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Lipodystrophy and WastingLipodystrophy and Wasting
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Big, fat abdomen
Jun 17, 2001

Question: Hi. I am 23 years old and have been on Combivir and Viramune for 4 years now. My CD4 is 700+ and VL is undetectable. I have noticed over the past 4 years that my abdomen has become very, very big and tight and bloated all the time, like there is a lot of internal fat. My fat is NOT the type I can is NOT just below the skin. It seems to be inside me, internal. I do aerobic exercise (jog 3-5 miles a day) regulary and I eat a sensibly healthy diet, yet my big abdomen remains. I have a hard time breathing and I am almost always uncomfortably tight, bloated and stuffed. After eating even small meals, I experience extreme discomfort in my abdomen, like their isn't room for the food. I am doing the right thing as far as exercise and diet, with no improvement. My testosterone level is normal but my cholesterol and blood sugar levels are high despite rigourous diet and exercise. My HMO doctors (plural) won't even discuss the problem. I need help! Are there any medicines or hormones or anything that might help get rid of this internal fat?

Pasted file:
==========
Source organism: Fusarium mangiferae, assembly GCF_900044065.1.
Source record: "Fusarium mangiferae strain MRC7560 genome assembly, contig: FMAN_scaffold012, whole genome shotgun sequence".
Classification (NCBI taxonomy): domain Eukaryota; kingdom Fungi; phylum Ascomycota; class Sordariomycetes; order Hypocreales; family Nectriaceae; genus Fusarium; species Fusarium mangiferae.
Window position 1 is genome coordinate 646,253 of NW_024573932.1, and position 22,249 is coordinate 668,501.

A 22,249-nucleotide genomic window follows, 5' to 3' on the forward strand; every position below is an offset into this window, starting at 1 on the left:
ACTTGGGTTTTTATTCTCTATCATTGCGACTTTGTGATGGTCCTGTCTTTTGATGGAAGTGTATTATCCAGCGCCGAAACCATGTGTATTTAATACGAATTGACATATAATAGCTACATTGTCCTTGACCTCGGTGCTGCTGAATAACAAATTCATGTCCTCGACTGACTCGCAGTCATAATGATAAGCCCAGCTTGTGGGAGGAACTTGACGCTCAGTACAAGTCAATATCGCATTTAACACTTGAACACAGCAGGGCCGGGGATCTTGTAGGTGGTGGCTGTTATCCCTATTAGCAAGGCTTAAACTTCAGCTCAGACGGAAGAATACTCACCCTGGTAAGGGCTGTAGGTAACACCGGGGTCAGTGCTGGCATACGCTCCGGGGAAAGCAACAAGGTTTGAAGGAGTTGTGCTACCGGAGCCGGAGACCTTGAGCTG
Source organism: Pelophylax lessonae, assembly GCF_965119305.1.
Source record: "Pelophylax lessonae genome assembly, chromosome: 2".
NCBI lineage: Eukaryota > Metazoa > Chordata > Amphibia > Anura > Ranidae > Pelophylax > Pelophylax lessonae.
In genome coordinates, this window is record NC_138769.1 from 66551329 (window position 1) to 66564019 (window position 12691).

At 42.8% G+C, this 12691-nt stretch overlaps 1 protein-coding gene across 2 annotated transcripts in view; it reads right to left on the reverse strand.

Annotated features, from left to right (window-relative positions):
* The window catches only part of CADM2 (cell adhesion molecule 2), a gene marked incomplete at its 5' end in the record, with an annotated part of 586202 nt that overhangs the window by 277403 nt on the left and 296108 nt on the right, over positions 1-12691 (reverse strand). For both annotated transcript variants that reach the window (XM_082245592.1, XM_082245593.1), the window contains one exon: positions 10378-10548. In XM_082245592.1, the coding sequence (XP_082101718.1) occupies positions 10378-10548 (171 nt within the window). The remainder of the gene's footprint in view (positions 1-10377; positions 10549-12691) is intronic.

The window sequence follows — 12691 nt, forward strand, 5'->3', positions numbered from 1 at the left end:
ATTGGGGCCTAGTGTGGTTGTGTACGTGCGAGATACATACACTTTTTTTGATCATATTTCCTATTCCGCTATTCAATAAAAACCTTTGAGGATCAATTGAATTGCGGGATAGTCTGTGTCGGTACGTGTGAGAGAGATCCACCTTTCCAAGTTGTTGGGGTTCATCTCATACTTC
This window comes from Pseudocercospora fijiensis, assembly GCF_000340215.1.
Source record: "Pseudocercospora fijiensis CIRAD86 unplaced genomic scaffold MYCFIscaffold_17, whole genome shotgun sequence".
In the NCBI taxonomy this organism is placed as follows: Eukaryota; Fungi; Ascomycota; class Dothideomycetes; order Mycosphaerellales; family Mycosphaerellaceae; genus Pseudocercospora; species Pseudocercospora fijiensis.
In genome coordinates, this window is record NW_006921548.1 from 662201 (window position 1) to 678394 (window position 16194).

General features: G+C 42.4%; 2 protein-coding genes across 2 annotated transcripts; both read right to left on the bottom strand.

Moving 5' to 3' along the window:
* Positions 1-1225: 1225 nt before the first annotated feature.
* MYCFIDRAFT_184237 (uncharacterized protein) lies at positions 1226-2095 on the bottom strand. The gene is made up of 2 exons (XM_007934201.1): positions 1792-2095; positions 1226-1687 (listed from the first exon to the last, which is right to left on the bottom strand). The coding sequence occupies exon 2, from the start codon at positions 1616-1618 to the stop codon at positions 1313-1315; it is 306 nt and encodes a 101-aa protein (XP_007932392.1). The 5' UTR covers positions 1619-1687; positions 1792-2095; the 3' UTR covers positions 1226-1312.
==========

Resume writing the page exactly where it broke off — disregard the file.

Response from Dr. Fisher

There is not a simple answer to this problem. The enlargement of your abdomen is related to your treatment and is caused by fat accumulating in your abdomen. Combivir/viramune are not supposed to be major causes of this. But any of the antiretrovirals can be associated with this. I can suggest the following: 1. ask your doc about metformin or one of the glitazones - these are meds used in diabetes and can be used in people with HIV with evidence of insulin resistance (your high blood sugars for example). These might help mobilize some of the fat. 2. growth hormone may mobilize the fat buit needs to be taken continuously for this effect to be maintained. 3. a treatment interruption: some are advocating stopping/unterrupting antiretroviral therapy when these kinds of complications occur AND when an excellent treatment response like yours has occured. Of course you will need to be monitored closely if you stop therapy.

But whatever you do make sure you discuss these options at length with your doc - or find one who will discuss this with you.


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